Selected readings on US charter schools
WTAJ News investigated how they compare and how they are competing with public schools for your child and the funding that follows them.
For the Capenos family of Tyrone, the Altoona area Public Library is their school.
Kim Capenos is the mother of 3 daughters who’ve opted for Agora Cyber Charter School. She says, “I think it’s the best way to educate my kids I could possibly educate my kids. I wish I had done it earlier.”
They’re one of a growing number of cyber charter families. Their Agora Cyber Charter School has over 9,000 students who’ve left the public “brick and mortar” school for cyber learning.
Moshannon Valley School District Superintendent Tonya Devecchis-Kerr says, “I like it when our students are here.”
For this Superintendent that means keeping the 910 students inside her rural Moshannon Valley School District’s classrooms.
Devecchis-Kerr says beyond the academics, they have what cyber schools can’t provide.
“We have programs for school wide positive support; our counseling services; athletics and arts programs. ”
When a student heads to a cyber charter school, the money follows them. For Moshannon Valley that means $250,000 out of their $13 million budget – or $6,250 each for the 40 students that choose cyber charter schools right now.
Some head here to the Central PA Digital Learning Foundation (CPDLF). Its certified teachers offer live online sessions.
Dr. G. Brian Toth, CEO of the Central PA Digital Learning Foundation says, “We have students who perhaps the regular brick and mortar because they have a certain medical condition, maybe they have had a bad experience someplace and they’re looking for a fresh start.”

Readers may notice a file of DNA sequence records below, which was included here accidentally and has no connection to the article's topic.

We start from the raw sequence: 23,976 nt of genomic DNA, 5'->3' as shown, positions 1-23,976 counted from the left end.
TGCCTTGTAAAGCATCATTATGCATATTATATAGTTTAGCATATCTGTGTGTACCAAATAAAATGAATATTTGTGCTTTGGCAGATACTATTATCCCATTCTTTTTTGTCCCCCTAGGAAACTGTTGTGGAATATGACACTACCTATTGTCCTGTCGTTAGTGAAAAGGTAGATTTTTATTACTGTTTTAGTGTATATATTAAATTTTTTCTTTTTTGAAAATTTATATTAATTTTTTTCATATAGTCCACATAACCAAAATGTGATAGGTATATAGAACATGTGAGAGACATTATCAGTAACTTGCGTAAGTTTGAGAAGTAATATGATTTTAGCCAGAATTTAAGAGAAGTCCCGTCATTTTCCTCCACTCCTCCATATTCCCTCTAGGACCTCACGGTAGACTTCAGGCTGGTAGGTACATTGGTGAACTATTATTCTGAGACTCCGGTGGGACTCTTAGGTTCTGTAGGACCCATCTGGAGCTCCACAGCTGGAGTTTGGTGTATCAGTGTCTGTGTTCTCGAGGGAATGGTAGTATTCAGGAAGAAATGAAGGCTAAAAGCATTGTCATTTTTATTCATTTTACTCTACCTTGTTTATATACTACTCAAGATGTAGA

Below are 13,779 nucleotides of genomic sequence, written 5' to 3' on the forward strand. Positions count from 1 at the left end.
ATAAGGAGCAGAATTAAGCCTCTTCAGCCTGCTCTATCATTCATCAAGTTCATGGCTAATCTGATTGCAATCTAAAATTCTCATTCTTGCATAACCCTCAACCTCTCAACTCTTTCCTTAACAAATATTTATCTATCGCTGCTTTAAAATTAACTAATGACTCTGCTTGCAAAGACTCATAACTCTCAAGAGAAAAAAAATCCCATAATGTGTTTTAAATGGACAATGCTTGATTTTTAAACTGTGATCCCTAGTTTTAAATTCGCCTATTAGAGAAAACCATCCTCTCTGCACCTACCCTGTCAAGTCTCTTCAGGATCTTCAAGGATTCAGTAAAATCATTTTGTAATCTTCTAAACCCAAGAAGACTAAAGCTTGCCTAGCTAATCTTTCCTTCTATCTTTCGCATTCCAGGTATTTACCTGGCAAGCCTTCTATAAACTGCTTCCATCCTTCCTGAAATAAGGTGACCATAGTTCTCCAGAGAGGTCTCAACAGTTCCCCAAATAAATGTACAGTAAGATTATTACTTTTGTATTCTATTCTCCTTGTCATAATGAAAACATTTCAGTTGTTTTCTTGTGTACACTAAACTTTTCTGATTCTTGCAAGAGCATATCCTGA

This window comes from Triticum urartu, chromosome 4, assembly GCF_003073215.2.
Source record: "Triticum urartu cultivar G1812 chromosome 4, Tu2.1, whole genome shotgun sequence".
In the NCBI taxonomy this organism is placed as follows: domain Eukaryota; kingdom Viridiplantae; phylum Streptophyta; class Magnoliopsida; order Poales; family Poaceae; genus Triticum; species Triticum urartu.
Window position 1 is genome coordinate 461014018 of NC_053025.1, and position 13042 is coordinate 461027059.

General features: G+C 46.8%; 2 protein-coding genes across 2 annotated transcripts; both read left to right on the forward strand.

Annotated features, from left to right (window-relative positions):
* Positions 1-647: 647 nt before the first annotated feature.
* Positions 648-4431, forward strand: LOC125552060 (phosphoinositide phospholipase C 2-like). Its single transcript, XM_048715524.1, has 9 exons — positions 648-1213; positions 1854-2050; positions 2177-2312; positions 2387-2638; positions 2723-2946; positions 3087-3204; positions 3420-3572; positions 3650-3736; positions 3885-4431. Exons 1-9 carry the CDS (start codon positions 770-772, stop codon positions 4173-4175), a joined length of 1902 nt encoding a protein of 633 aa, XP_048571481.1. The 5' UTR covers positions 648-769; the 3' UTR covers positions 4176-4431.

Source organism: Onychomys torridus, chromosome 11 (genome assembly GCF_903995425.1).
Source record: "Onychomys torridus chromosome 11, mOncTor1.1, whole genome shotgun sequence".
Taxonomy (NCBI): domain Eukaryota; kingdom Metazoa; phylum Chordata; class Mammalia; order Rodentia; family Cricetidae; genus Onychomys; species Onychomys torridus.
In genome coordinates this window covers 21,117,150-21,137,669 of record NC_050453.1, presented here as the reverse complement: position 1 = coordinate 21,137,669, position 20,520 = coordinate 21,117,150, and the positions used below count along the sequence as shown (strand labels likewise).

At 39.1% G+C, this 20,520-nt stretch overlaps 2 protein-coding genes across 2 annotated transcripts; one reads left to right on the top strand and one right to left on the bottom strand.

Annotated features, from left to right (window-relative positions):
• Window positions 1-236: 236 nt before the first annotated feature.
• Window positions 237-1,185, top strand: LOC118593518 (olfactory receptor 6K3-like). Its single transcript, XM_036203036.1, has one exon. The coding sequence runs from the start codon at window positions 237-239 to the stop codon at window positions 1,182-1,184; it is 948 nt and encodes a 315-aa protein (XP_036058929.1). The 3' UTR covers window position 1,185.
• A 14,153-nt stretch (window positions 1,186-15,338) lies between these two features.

Like Agora — CPDLF enrolls K-12 graders online and arms each with a free laptop and reimbursed internet access.
There are 501 public schools, 154 charter schools, 15 considered cyber charter and 9 based here in Central PA. All are graded by the state which parents have access to.
According to the Pennsylvania School Performance Profile, Moshannon Valley High School received a 75. The elementary school received a 72.4. This is out of 100 total.
Devecchis-Kerr argues, “Many of these schools are not making the grade and our school is.”
CPDLF scored 31.7. CEO Dr. Toth argues, “We serve such a diverse need of a learner here – to me that’s to be expected.”
Agora Cyber Charter‘s 48.4 score doesn’t worry Cyber mom Kim Capenos either.
“For my kids I couldn’t say it’s better. The curriculum’s harder than what they are doing in the district.”
And Cyber kid Lavender Capenos agrees. “When you’re in cyber school, you get a ton of help.”
Devecchis-Kerr argues cyber charter schools should spend less on advertising and recruiting and more on educating the students. “How much money is being spent in lobbying? How much money is being spent on advertising?”
Dr. Toth explains, “Cyber charters; there’s not as many of them and they are spread around the state. Truthfully some people wouldn’t know they existed if they didn’t put up a billboard or have a TV ad.”
There are many choices for your child in the cyber-charter classroom online or the “bricks and mortar” school.
State Representative Mike Fleck has introduced several House Bills including HB 980 which would put a 3 year moratorium on new cyber charter schools in PA and HB 979 which tackles cyber charter school funding. Both are currently in the House Education Committee.
Source: WeAreCentralPA.com – by Carolyn Donaldson